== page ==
“I Think the Public Deserves More Transparency”: Brian Knappenberger on His Horrifying Netflix Docu-Series, The Trials of Gabriel Fernandez
The Trials of Gabriel Fernandez is a six-part Netflix docu-series from Brian Knappenberger (Nobody Speak: Trials of the Free Press) that delves into one of the most horrific crimes to hit Los Angeles headlines in recent years — the death of eight-year-old Gabriel Fernandez at the hands of his mother and her boyfriend after years of physical torture and emotional abuse. Taking as its starting point the courtroom drama of death penalty defendant Isauro Aguirre (after one too many outbursts from Gabriel’s mom Pearl Fernandez the accused murderers are ultimately tried separately), the series soon becomes something else entirely — a Kafka-esque saga of systemic culpability ensnaring everyone from Board of Supervisors politicos to overworked Department of Children and Family Services social workers (four of whom found themselves facing unprecedented criminal charges of their own). In other words, the sprawling scope of the story practically requires the docu-series treatment in order to do justice to Gabriel’s tragic case.
Filmmaker caught up with the busy director, in production on his latest, a few days before The Trials of Gabriel Fernandez‘s February 26th Netflix debut.
Filmmaker: So how did you get involved in this project? Was Netflix onboard from the start?
Knappenberger: Just as the trial of Isauro Aguirre was beginning, we were talking with investigative reporter Garrett Therolf about his breaking LA Times story about Gabriel Fernandez. Soon after, Presiding Judge George Lomeli gave us permission to bring cameras into the courtroom. The first few days were jaw-dropping. The room was full of raw emotion. We recorded testimony from career first responders who all said the case had stayed with them like no other. Around then Netflix came onboard as well.
Once we scratched the surface, though, it was clear the story went far beyond the death penalty trial of Isauro Aguirre. A large number of systemic issues played into what happened to Gabriel: social workers were charged criminally, third party contractors played a role, and a lot was revealed when the whistleblower came forward to paint a much bigger picture of what had happened.
Filmmaker: In what ways was the docu-series production process similar and/or different from creating a feature-length film?
Knappenberger: I love the multi-part documentary series. I really think it is one of the highest levels of the craft right now. It really is an amazing form, challenging in all the right ways, and I’m so glad that audiences are responding to it. For a filmmaker, if you can find the overall arc of a multi-part series that pulls audiences in, then you get the opportunity to explore all sorts of issues that you just couldn’t in a feature film.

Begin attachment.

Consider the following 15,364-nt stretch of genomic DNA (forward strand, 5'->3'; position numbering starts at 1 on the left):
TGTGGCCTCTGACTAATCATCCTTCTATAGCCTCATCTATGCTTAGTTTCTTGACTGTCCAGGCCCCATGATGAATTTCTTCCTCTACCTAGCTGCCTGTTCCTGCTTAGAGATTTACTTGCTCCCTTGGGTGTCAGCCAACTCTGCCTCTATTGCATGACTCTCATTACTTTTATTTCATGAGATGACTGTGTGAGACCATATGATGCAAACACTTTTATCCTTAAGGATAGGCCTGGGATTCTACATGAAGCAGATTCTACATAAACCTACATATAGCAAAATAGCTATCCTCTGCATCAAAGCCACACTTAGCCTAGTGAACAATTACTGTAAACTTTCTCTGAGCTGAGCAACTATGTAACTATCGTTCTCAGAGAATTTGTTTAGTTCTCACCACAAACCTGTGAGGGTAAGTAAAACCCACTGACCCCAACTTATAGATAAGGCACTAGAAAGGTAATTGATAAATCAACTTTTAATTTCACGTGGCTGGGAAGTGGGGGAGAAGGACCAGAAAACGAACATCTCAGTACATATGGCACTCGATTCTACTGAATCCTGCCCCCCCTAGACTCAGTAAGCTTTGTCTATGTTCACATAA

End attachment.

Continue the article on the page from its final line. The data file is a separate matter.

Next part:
Filmmaker: How did you go about convincing family members to open up during such a nightmarish time in their lives?
Knappenberger: The real answer to this is time. We were in the courtroom every day of the Aguirre trial and sentencing, and at most of the hearings of Pearl Fernandez and the social workers as well. Over the course of nearly two years people opened up to us, and we ended up really with extraordinary access.
Filmmaker: I read that you were unable to get the Board of Supervisors or the director of the Los Angeles Department of Children and Family Services to participate in the series. Did anyone give you a reason, or was this just a blanket refusal on everyone’s part?
Knappenberger: We asked them to be a part of this for nearly a year and a half. At first they said that since current DCFS Director Bobby Cagle wasn’t director when Gabriel died, he wouldn’t do an interview. Cagle seemed to be in a perfect position to answer questions about how things had changed since then, and how they were addressing the problems brought up by Gabriel’s case. Unfortunately their excuse broke down further when, during filming, there were a series of fatalities in rapid succession in the Antelope Valley that echoed what had happened to Gabriel down to specific details. DCFS and Cagle refused to talk about those as well, even though those were very much under his watch.
It is disappointing that Cagle wouldn’t interview with us. He is a product of the foster care system himself, and I genuinely believe he could have given us, and the public, some real insight on a very large platform. Past directors were more transparent, even when there were problems. (Former Director Phillip Browning did talk to us.) Unfortunately, I think too often the instinct within LA County is to resort to secrecy, as someone says in our series, to “protect the institution at all costs.” I don’t think secrecy serves the public, solves problems, or even does justice to the amazing, dedicated people currently working within the system as social workers. It is a big agency that touches a lot of lives. I think the public deserves more transparency.
Filmmaker: The role of journalism is key not only in this series, but in much of your work. So what compels you to return time and again to this subject?
Knappenberger: I’m worried about local journalism. It seems like there isn’t a week that goes by when we don’t hear about an amazing local newspaper around the county shutting down. Apparently subscriptions are up at national news organizations like The New York Times and The Washington Post, but so much happens at the local level that is critical to people’s lives. As a character in a Stoppard play once said, “People do terrible things to each other, but it’s worse in places where everybody is kept in the dark.”